// available length = max - space - prefix
const availableLength = 8 - 1 - prefix.length


const MAX_LENGTH = 8
const SPACE_LENGTH = 1
const availableLength = MAX_LENGTH - SPACE_LENGTH - prefix.length

Yes, it’s more code, but we’re not paying by the byte here luckily. You can also sometimes move information to your type system:


// returns null on no match
const indexOf = (array, search) => {
  const result = array.indexOf(search)
  if (result === -1) return null
  return result

After, notice the null type:

function indexOf<T = null>(array: Array<T>, search: T) {
  const result = array.indexOf(search)
  if (result === -1) return null
  return result

Because the null is in the type signature, TypeScript will complain if you decide to return -1 instead of null. But the comment will become out of date and incorrect.

3. The information is out of date

When you want to write a comment to explain some code, ask yourself: how quickly can this information become out of date? If a comment is just about one line of code, the chance of it being correct is somewhat reasonable. But if a comment is about multiple lines, its quite easy to update those lines, but not update the comment.

So especially when you want to write a comment about multiple lines of code, stop yourself. Ask yourself: how can I put this in code instead?

4. There is no information

It may sound silly, but very often, a comment doesn’t give you new information, because you already have access to the information in the code next to it. I’ve shown this example before:

// Show next question after some time (milliseconds)
setTimeout(() => setShowingQuestion(true), 1500)

The function is named pretty well and setTimeout is a JavaScript standard library function. Do you really need this comment? My answer is no.

If you’ve just written a comment, or when looking at existing comments, ask yourself: what is this actually telling me? What is the information?

If there’s too little, or no information at all: delete it, really.

5. I need to explain this complexity

No, you need to fix the complexity, so you won’t need a comment.

If you can’t, because it’s really that bad or you don't know how to get rid of it, still don't "solve" it with comments: put a markdown file in your source code code next to your file, create actual docs.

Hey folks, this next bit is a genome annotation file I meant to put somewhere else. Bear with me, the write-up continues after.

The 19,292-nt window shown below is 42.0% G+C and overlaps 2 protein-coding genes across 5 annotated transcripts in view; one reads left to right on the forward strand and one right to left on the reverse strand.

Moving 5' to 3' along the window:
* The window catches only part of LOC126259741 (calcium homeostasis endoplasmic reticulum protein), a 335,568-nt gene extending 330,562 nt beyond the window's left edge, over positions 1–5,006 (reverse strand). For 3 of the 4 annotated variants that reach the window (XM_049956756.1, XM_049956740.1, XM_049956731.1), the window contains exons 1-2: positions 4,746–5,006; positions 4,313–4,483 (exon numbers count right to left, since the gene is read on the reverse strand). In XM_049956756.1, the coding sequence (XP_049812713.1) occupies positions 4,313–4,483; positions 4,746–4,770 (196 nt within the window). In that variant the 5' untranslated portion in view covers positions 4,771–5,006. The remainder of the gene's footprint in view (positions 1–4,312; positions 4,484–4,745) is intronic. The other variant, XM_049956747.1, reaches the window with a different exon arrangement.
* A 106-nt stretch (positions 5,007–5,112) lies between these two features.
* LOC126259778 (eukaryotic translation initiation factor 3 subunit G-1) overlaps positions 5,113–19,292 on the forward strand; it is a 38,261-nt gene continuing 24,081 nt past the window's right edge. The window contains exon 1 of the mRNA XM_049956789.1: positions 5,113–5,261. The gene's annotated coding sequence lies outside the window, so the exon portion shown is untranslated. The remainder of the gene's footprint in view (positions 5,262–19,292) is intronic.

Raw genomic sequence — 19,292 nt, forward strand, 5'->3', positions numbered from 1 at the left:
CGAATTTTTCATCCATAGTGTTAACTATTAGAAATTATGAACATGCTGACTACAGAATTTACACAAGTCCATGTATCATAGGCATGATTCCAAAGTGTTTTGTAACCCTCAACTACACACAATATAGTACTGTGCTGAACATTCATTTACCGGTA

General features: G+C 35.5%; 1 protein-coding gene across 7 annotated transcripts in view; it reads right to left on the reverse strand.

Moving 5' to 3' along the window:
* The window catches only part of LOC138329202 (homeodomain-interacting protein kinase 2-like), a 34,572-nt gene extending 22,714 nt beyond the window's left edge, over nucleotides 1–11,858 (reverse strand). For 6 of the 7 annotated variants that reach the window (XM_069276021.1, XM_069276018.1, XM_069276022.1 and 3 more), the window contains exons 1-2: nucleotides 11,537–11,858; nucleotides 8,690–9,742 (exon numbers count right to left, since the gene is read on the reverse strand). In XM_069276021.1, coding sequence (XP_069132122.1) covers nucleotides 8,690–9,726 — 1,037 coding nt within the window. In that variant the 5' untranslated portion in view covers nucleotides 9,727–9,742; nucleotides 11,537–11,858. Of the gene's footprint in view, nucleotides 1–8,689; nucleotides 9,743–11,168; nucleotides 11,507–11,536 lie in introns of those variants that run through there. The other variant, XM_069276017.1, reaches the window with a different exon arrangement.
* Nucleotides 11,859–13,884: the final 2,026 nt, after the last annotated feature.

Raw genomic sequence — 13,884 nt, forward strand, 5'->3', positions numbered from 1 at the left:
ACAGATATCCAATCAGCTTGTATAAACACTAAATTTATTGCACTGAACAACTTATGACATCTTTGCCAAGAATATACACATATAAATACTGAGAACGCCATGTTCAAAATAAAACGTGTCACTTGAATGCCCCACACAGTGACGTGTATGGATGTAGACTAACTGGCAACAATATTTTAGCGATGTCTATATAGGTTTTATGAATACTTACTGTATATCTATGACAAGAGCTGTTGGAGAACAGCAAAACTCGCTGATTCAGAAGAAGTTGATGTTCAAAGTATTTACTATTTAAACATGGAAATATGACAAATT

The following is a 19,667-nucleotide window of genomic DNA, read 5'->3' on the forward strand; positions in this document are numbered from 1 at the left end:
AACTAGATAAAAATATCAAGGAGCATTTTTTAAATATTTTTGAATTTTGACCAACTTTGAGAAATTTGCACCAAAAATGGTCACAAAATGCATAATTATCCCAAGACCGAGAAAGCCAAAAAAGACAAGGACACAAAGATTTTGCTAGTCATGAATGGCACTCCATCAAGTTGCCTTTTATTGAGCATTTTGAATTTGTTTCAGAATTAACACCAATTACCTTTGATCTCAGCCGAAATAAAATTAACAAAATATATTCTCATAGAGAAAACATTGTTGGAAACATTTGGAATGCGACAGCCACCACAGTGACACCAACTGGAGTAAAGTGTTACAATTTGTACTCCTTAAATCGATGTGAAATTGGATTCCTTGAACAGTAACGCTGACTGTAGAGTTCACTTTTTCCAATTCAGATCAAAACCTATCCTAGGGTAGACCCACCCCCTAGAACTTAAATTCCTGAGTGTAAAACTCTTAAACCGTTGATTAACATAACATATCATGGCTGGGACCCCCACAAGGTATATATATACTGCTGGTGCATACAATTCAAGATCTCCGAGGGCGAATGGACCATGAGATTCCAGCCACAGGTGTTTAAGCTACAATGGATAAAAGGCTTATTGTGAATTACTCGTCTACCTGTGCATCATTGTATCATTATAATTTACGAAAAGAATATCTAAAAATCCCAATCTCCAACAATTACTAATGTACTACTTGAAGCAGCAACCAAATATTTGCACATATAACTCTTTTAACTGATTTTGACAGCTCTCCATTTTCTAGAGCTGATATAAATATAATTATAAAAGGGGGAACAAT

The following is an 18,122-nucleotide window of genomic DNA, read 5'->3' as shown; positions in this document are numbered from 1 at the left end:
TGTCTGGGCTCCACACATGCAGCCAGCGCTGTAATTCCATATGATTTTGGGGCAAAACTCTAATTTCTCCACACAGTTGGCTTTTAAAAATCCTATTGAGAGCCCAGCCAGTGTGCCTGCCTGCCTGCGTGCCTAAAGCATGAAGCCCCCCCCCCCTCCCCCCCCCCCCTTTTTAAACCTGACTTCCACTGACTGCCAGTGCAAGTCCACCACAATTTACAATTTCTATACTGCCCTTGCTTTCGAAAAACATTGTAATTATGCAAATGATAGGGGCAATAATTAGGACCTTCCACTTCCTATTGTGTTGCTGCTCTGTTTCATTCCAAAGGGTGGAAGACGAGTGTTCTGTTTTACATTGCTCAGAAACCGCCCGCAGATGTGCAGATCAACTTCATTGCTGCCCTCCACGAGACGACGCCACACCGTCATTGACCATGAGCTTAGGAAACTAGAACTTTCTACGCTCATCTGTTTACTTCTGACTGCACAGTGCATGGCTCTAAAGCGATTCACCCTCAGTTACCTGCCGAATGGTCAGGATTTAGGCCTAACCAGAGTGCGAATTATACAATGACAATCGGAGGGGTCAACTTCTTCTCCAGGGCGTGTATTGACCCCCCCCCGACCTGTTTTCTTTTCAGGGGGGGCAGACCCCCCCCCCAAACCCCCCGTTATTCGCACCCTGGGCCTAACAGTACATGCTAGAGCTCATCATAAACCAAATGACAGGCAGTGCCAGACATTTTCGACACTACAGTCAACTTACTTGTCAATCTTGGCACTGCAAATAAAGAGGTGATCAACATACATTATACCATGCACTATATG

Or add it to wherever your docs are located, or create an architecture diagram, which explains it all. A few comments can’t fix or explain complexity. The bad news with complexity is that it requires hard work to fix.

Adding a comment to explain complexity is like putting a band-aid on a lost leg.


if (!showingQuestion
    && ac.question.code
      === qc.answers[qc.answers.length - 1].code) {
  // ...


const isCorrect =
    === qc.answers[qc.answers.length - 1].code

if (!showingQuestion && isCorrect) {
  // ...

The code has not functionally changed after the refactor, but (again) a name was introduced (the variable isCorrect) to explain what’s happening while lowering the cognitive load of the if statement at the same time.

If the complexity is across multiple files, you need different type of documentation, and better codebase design in the long run. I recommend using Test-driven development and Pair programming to keep the cost of change and general code quality under control, because that’s a long game.

6. If you have the urge to comment code, delete it instead

There are all kinds of reasons of why you might have the urge to comment code.

"I’m not sure I want to delete it yet." For example while you’re still figuring out a solution, just trying out some things.

"We will or might need this in the future, it’ll be easy to bring it back, just uncomment it."

But there is a different solution to all these problems: version control. When using a system like Git, you can look up the full history. If you use a UI tool for Git, it probably supports inspecting the history per file for quick access.

You won’t actually lose anything by deleting, so it’s safe to delete. If you need it back, just use version control.

But the insight is that you probably won’t need it back, because by then, the code will be so out of date that it’ll be easier to start over. And that’s a good thing, because you’ll write better code now.

That’s it. I hope this was helpful. If you’re feeling like speaking up or discussing this, please do so on youtube. Cheers!